In October of 1925, the U.S. Post Office Department awarded Robertson
Aircraft Corporation the new Chicago-to-St. Louis
airmail route known as CAM-2. Up until this point in their aviation business, Bill and Frank had managed to handle most of the piloting jobs. Bill had accumulated over 2,500 hours, while Frank had over 2,000 hours in his logbook. But now, as their managing duties kept increasing, they realized they would need help.
For that job they hired 23 year old Charles "Slim" Lindbergh, a fearless and smart young pilot who had first barnstormed into St. Louis in October of 1923 to attend the National Air Races being held there. Selling his Curtiss Jenny to an enthusiastic spectator at the Air Races, Lindbergh stayed around Lambert Field to give the new owner flight instruction. The Robertson brothers and other Lambert Field pilots made him feel welcome. Instructing more students and a few more barnstorming trips kept Slim busy until March of 1924 when he enrolled as a cadet in the U.S. Army Air Service flight training school in Texas. When graduation came one year later, only 19 of the initial 104 cadets were left, and Lindbergh was first in the graduating class. Unfortunately the Army already had enough active duty pilots in 1925, so Lindbergh and the rest of his fellow graduates were given Reserve Officer commissions and sent on their way to the civilian world. Jobless, Lindbergh took a train back to St. Louis to restart his civilian aviation career. He spent the spring and summer of 1925 instructing students and flying part time for the Robertsons at Lambert Field. When they didn't have work for him, he barnstormed and flew airshows around the midwest. In late summer Lindbergh took a job flying for the Mile-Hi Airways and Flying Circus out of Denver, Colorado. He enjoyed the new challenges of flying around the Rocky Mountains. In October Robertson Aircraft was awarded the new CAM-2 airmail route and they offered Charles Lindbergh the job of Chief Pilot.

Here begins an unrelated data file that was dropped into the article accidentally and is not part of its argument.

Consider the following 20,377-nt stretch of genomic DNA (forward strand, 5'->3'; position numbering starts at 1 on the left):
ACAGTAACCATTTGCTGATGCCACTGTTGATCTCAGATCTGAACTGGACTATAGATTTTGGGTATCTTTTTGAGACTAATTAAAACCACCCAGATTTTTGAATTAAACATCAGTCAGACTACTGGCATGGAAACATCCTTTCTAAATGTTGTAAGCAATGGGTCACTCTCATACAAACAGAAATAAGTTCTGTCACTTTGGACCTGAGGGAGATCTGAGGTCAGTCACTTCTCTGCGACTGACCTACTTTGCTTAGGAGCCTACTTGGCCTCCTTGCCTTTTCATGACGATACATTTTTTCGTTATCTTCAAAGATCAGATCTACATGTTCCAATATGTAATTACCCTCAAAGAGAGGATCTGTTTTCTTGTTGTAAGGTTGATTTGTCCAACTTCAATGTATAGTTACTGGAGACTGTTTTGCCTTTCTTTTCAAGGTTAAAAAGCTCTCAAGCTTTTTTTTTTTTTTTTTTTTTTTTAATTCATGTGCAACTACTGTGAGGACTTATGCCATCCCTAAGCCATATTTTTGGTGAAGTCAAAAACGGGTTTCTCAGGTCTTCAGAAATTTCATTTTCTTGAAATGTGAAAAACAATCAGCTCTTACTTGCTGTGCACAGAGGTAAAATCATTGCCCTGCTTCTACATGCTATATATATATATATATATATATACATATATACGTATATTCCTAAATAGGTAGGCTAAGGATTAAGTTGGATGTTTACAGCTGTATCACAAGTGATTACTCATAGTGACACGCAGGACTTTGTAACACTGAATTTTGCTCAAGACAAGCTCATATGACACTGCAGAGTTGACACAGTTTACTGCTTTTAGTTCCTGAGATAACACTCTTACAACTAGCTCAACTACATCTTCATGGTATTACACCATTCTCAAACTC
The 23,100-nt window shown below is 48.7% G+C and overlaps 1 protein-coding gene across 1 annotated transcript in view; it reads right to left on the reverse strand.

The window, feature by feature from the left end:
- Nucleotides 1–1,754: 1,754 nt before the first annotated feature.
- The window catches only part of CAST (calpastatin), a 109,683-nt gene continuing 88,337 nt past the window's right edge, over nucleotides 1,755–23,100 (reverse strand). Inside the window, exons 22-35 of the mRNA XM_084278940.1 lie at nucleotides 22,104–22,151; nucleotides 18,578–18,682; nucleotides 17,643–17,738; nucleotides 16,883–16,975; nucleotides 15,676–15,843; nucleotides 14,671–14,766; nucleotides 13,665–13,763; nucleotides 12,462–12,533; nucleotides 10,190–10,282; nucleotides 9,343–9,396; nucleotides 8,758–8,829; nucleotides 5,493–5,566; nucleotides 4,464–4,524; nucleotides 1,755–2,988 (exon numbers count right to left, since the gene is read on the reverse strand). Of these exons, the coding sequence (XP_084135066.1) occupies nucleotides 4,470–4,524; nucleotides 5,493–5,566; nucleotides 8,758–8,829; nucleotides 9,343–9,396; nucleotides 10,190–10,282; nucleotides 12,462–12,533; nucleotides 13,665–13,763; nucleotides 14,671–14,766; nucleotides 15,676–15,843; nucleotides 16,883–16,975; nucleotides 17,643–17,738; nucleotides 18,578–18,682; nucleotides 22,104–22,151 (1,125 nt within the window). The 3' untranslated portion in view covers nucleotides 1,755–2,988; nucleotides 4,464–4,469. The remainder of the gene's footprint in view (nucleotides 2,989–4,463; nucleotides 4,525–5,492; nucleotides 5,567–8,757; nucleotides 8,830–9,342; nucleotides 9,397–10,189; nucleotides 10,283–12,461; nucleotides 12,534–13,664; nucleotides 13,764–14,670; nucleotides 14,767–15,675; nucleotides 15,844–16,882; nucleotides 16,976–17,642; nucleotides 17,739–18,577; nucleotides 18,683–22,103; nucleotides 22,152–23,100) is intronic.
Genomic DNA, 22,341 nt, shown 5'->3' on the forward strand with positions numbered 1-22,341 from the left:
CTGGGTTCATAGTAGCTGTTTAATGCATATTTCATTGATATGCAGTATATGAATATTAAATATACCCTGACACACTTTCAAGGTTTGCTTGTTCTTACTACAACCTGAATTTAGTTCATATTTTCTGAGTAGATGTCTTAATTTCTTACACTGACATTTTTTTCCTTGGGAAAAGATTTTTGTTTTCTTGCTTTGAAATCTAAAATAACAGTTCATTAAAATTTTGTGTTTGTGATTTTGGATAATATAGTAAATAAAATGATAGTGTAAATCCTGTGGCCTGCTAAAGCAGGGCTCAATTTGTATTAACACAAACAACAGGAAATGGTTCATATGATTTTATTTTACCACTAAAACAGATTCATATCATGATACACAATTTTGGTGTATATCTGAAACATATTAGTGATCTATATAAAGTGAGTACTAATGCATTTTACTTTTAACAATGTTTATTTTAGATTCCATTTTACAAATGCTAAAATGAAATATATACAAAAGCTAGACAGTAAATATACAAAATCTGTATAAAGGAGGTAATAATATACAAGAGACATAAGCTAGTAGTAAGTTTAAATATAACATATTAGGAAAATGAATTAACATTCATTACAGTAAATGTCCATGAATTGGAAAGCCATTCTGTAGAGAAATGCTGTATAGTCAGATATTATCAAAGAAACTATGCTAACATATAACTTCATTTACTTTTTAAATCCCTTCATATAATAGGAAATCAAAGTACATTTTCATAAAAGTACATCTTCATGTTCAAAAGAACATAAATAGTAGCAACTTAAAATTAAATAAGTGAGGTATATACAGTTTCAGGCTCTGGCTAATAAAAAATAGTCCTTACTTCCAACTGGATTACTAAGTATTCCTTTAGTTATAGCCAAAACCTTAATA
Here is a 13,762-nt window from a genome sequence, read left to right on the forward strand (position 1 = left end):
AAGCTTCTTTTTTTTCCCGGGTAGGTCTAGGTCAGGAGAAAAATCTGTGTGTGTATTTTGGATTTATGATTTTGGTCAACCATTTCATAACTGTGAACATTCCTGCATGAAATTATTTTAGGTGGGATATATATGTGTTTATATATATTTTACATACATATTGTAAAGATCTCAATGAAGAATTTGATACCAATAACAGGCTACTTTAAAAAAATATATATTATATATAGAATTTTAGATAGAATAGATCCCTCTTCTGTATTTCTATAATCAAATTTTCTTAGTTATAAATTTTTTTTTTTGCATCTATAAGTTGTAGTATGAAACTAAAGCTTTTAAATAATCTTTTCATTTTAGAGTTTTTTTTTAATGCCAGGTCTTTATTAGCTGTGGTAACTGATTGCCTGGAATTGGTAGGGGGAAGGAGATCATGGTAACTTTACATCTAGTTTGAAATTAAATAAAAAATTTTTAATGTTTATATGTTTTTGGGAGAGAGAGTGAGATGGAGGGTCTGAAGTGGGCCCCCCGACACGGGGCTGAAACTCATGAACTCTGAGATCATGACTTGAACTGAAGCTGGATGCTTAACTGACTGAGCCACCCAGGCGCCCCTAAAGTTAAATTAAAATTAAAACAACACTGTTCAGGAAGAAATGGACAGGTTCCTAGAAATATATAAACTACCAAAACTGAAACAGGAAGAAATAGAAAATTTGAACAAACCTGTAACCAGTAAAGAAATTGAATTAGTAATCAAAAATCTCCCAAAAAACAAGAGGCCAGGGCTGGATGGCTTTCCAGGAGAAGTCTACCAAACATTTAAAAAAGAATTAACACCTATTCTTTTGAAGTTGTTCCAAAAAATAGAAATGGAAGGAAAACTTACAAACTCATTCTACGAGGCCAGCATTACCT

(click on any of the pictures on this page to enlarge them)
Lindbergh and the Robertson brothers spent the winter of 1925-26 preparing for the CAM-2 airmail operation, scheduled to begin the next April. Their contract with the Post Office called for five round trips between Chicago and St. Louis each week, with mail stops in Peoria and Springfield, Illinois while enroute. Lindbergh took charge of surveying the 278 mile route and setting up flight and postal operations at the four landing fields. He also selected and prepared 9 additional emergency landing fields, one about every 30 miles. To help him fly the mail route, Lindbergh hired two of his Army flying buddies, Phil Love and Thomas Nelson. Barnstorming buddy Bud Gurney was the backup pilot and chief mechanic, in charge of preparing the four war-surplus DeHavilland DH-4s that would be used on the mail run. In stock military configuration, the 400hp DH-4 was a two-place observation airplane, with the pilot flying from the front cockpit, while the observer rode in back. For airmail flying, the DH-4s had to be modified in the Robertson shop to a single-cockpit. The airmail pilot would fly the DH-4 from the back, where the war-time observer had originally sat. The original front pilot's cockpit was converted into a large cargo bin to carry the mail. Fresh out of the shop, the Robertson DH-4s looked good. The wings and tail surfaces were silver doped, and the fuselage was painted "Tuscan Red" with bold white lettering on the side saying "U.S. AIR MAIL C.A.M. No. 2". The airplanes were given Robertson company designations as airmail ship "109", "110", "111", and "112", painted on the nose in white.